The 13th International Documentary Film Festival in Jihlava, the biggest event of its kind in Central Europe, gets underway on Tuesday. Over the following six days, it will screen more than 200 documentaries from all over the world including the most recent documentary by Michael Moore, ‘Capitalism: A Love Story’. I asked the festival’s director Marek Hovorka to outline the programme.
“Of course we are very happy to screen the new film by Michael Moore ‘Capitalism: A Love Story’. We will also screen the new film by Michael Winterbottom ‘The Shock Doctrine’. Both films are connected to the economic crisis, which I think is a very important topic, so I am very happy that the festival can open an interesting debate. But we also have a new film from the Czech Republic, the film ‘Automat’ made by Martin Mareček about the war between cars and bicycles in big cities, or let’s say about activism in the city and what normal people can do for a better life in the city.”
What kind of awards are you giving out?
“We have six awards: for the best world documentary, the best East European documentary and the best Czech documentary. Last year we started a new competition for the best experimental documentary film. The most traditional award at the festival is the audience award, because audience is a very important part of the festival, not only for the award but also for discussions and some kind of interactivity during the festival. The last award I haven’t mentioned is the prize for the contribution to the world cinema that will be handed out during the opening ceremony.”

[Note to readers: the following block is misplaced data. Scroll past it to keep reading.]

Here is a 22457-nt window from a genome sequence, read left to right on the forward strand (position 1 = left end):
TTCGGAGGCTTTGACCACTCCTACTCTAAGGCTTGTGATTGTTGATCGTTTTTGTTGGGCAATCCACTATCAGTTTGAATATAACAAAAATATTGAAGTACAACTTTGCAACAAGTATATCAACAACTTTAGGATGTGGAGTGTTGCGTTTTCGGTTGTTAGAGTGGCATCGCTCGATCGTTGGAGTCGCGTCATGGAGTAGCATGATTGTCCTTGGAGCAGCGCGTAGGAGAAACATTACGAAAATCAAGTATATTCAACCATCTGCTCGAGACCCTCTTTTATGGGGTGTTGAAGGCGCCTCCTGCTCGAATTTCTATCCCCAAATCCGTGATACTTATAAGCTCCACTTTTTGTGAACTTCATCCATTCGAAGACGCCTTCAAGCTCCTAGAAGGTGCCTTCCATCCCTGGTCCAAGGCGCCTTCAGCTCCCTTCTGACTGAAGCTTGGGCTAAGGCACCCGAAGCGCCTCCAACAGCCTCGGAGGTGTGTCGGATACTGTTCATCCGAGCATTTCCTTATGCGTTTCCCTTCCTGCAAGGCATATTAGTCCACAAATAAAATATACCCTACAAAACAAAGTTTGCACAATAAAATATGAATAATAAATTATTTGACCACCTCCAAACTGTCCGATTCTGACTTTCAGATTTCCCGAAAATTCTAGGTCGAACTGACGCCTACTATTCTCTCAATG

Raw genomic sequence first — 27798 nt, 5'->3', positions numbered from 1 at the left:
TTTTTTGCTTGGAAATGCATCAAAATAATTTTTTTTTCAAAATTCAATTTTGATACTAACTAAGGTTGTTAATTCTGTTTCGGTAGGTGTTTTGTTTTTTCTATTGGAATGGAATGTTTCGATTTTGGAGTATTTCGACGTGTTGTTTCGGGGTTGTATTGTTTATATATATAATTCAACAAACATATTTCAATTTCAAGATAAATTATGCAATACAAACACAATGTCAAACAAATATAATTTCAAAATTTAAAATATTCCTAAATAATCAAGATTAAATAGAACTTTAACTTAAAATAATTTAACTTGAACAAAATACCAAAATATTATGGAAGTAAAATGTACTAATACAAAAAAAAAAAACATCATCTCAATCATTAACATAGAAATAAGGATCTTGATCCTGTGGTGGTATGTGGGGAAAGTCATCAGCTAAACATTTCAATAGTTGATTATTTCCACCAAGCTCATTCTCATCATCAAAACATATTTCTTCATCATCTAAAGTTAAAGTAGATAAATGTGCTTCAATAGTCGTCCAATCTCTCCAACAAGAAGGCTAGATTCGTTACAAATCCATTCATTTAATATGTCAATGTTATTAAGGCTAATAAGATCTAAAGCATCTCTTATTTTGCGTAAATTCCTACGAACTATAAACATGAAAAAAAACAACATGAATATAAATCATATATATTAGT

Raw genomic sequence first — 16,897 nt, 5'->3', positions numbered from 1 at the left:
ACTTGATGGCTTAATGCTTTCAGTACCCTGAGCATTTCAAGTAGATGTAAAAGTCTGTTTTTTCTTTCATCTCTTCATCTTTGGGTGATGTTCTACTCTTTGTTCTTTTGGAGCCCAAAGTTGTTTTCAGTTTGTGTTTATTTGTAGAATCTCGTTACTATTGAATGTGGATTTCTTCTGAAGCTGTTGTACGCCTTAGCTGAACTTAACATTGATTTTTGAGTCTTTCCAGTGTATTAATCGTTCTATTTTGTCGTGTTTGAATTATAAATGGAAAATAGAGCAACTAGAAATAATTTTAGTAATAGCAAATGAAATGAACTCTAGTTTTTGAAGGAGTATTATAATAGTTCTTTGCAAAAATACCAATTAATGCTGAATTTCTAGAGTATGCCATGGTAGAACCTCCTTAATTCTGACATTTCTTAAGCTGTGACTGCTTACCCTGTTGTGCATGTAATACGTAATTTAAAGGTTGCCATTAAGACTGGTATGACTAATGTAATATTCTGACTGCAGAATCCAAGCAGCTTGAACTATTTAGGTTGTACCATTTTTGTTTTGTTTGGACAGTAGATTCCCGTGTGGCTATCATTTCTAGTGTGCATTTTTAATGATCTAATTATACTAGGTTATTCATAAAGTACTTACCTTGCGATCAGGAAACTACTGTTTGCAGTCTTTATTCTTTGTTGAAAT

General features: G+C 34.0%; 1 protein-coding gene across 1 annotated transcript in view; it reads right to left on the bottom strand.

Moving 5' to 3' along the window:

Who is actually your target audience? Is it mainly film students and film professional or are you trying to reach wider public?
“I think the festival is reaching wider public. Of course the cinemas are mostly full of young people; university and grammar school student. These people will be very important in few years; they will be something like opinion makers. Part of the festival is also a workshop on media and documentary films workshop for film students and students of film theory.”
“Yes, that’s the third level of the festival, this important
professional level, the industry section. It is open for producers and
directors from Eastern Europe and for film professional from all over the
world. And Jihlava is, also thank to cooperation with the Institute for
Documentary Film, really and important platform for meeting, developing
films, financing the films and helping them in promotion.”
Beijing ends agreement with Prague – but can spat harm Czech capital?
Czechia now ahead of Spain in GDP per capita, but still below EU average
Czechs observe day of mourning for pop idol Karel Gott
Rare Terezín concentration camp artefacts found in attic of private home
Thousands pay tribute to deceased national pop icon Karel Gott